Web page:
In the present work, we have investigated the scattering of a beam of non-interacting particles off an oscillating target in the plane. Our study focuses on the exploration of the basic scattering mechanisms and on the experimentally accessible differential cross sections for the outgoing velocity of the scattered particles and the deflection angle. At the methodological level we have elevated the importance of the phase of the oscillating target at the instant of the first collision for the description and classification of the collision events comprising the scattering process. In order to gain additional insight into the scattering dynamics we have considered the simplest possible system consisting of an oscillating wall and a beam of particles moving with a constant velocity parallel to the axis of oscillation of the wall. We have shown that within this simple example the complete complexity of the scattering dynamics is recovered in a Gedankenexperiment with asynchronous ejection of the particles in a beam. In this system the ensemble of the particle trajectories is divided in subsets each containing orbits with a fixed number of total collisions between particle and oscillating wall. This classification has been clearly illustrated in a 3D plot displaying the total number of collisions between particle and wall as a function of the initial velocity of the particle and the phase of the scatterer oscillation at the instant of the first collision . A closer investigation of the underlying dynamics reveals a universal behavior expressed through specific critical points separating regions in the plane formed by trajectories with different values of . This behavior turns out to be generic for scattering off oscillating targets as suggested by our analysis of the scattering dynamics for two other examples, the inclined wall and the disk. In addition we have shown that each zone with a fixed number of collisions and is characterized by a smooth maximum in the scattering functions relating the impact parameter of the incoming beam of particles with the outgoing velocity or the deflection angle. Each smooth maximum leads to a RS expressed through a prominent peak with prescribed width in the associated differential cross section (or equivalently the PDF). The position of the peak in the cross section is given by the phase space location of the maximum while its width is determined through the locations of the events leading to minimum outgoing velocity, bracketing the smooth maximum, in the related scattering function. It is the latter property which allows us to connect the peaks occurring in the cross section of the considered scattering processes with the parabolic orbits and their manifolds in the corresponding phase space. In fact the region of multiple collisions is accessible when the velocity of the beam particles becomes comparable with the maximum velocity of the scatterer. In this case the cross sections of the scattering process attain a characteristic profile, generated by the superposition of peaks attributed to RSs. The complexity of the observed pattern increases as the velocity of the particles approaches the maximum velocity of the oscillating scatterer due to the accumulation of the peaks in this limit. It is a unique characteristic of our time-dependent system that the RSs in the cross section of the outgoing velocity possess a one-to-one correspondence with those of the scattering angle. It is important to notice here that both the RSs in the cross section, as well as the singularities in the scattering functions form a finite set. No topological chaos is present in the scattering off the harmonically oscillating disk.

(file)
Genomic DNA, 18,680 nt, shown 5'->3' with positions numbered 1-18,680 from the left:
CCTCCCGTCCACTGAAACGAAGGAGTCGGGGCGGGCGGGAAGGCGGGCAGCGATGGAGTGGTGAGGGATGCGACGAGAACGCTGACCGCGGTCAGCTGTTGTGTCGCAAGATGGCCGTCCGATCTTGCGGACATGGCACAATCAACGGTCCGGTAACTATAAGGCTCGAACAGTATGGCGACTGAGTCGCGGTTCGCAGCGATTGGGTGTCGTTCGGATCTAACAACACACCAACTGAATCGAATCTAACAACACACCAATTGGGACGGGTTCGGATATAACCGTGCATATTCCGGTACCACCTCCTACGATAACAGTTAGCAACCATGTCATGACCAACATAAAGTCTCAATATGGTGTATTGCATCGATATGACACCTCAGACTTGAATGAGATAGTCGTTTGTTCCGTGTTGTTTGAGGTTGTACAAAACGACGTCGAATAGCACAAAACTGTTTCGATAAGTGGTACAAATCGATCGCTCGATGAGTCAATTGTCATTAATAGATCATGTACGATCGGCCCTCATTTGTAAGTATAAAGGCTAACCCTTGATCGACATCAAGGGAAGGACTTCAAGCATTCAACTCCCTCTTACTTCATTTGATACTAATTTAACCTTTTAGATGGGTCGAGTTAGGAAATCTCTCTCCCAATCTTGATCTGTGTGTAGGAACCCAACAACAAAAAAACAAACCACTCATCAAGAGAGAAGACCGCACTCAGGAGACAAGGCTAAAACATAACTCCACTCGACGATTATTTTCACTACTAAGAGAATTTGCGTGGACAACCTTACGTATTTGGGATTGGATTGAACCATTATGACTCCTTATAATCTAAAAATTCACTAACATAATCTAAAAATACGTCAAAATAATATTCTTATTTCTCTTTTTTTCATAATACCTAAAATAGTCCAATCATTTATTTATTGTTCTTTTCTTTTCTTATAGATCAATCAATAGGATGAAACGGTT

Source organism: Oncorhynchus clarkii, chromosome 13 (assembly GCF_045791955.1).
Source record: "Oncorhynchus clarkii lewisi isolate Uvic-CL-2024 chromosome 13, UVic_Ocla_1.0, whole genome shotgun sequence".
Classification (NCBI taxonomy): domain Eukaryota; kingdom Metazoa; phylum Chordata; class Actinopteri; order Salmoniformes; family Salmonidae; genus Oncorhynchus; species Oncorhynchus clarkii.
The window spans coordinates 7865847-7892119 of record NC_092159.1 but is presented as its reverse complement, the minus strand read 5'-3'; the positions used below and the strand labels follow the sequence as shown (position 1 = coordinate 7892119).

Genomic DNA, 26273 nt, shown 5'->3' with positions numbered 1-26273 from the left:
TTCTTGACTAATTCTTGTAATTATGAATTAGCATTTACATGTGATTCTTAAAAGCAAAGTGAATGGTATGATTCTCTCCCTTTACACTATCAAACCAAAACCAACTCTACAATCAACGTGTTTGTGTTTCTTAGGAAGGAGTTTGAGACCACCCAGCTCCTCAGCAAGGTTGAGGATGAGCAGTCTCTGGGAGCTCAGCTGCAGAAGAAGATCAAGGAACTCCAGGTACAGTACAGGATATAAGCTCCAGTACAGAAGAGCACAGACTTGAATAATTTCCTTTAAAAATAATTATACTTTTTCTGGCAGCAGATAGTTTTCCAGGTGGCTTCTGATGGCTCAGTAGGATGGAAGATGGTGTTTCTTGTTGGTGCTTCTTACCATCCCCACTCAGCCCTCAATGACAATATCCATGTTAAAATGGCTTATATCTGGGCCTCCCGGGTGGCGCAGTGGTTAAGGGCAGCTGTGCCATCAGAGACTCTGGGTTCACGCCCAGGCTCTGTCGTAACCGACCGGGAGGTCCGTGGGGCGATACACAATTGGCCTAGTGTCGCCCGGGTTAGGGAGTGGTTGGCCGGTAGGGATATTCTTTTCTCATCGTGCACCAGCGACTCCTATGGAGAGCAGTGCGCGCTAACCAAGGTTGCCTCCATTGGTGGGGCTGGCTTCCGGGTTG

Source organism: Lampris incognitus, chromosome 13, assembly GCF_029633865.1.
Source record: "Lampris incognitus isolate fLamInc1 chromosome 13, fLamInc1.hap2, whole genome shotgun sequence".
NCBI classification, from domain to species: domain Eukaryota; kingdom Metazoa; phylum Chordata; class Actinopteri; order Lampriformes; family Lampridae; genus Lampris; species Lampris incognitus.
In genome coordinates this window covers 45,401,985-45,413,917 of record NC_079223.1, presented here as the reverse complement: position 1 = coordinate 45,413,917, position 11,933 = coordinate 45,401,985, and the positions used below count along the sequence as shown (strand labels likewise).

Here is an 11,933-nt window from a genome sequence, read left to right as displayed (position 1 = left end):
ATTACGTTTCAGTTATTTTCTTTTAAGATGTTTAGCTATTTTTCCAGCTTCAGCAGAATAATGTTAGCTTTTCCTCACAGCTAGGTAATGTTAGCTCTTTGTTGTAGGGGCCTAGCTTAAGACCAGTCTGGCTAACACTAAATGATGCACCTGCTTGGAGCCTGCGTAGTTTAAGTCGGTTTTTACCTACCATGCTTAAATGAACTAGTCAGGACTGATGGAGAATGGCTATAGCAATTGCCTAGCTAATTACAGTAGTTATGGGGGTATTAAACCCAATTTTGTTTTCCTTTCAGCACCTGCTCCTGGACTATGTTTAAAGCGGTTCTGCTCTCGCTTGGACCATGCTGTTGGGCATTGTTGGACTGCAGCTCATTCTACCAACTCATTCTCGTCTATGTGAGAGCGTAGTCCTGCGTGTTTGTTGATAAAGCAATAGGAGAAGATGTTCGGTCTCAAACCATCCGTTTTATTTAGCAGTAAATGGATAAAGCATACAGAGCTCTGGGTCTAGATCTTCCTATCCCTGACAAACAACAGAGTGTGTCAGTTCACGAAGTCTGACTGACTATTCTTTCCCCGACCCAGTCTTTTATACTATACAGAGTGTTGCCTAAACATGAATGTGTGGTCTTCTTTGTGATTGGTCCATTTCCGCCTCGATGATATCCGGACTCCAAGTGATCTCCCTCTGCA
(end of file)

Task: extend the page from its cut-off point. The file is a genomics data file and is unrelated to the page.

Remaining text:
Our analysis is valid for hard scattering off an arbitrarily shaped oscillating target with convex geometry. However, for a target of general convex shape the interval for the phase can be covered several times depending also on the profile of the incident beam. If different profiles of the beam, with certain phase or velocity distributions are used, it is interesting to investigate the imprints that time-dependence leaves on the cross sections. The understanding gained by the present study opens up the perspective to conduct the inverse scattering problem for scattering off time-dependent targets. As shown this can be achieved by manipulation of the incident beam. With the appropriate tuning it is possible to extract information concerning the frequency, the amplitude and the axis of oscillation as well as the size of the scatterer. It is also interesting to study if the oscillation law, assumed to be harmonic in all the systems considered here, leaves its imprints in the peaks of the differential cross sections. Finally, it is of relevance to extend the present study to different setups supporting also the presence of UPOs in the scattering dynamics.


The authors thank Dr. P. K. Papachristou for helpful discussions. L.B. acknowledges financial support from the projects IN-111607 (DGAPA-UNAM) and 79988 (CONACyT). P.S. acknowledges financial support by the Deutsche Forschungsgeeinschaft under the contract Schm 885/13.